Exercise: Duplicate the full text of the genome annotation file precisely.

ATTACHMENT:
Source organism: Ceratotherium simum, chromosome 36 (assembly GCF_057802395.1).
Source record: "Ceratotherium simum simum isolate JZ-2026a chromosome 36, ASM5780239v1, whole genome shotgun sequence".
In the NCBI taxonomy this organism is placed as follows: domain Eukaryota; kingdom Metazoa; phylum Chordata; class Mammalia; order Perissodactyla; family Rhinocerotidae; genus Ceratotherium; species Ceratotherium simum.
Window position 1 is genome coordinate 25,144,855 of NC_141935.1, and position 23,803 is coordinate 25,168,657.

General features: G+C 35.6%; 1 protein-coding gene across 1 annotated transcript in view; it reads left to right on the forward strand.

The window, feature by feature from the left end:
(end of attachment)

Source organism: Ceratotherium simum, chromosome 36 (assembly GCF_057802395.1).
Source record: "Ceratotherium simum simum isolate JZ-2026a chromosome 36, ASM5780239v1, whole genome shotgun sequence".
In the NCBI taxonomy this organism is placed as follows: domain Eukaryota; kingdom Metazoa; phylum Chordata; class Mammalia; order Perissodactyla; family Rhinocerotidae; genus Ceratotherium; species Ceratotherium simum.
Window position 1 is genome coordinate 25,144,855 of NC_141935.1, and position 23,803 is coordinate 25,168,657.

General features: G+C 35.6%; 1 protein-coding gene across 1 annotated transcript in view; it reads left to right on the forward strand.

The window, feature by feature from the left end: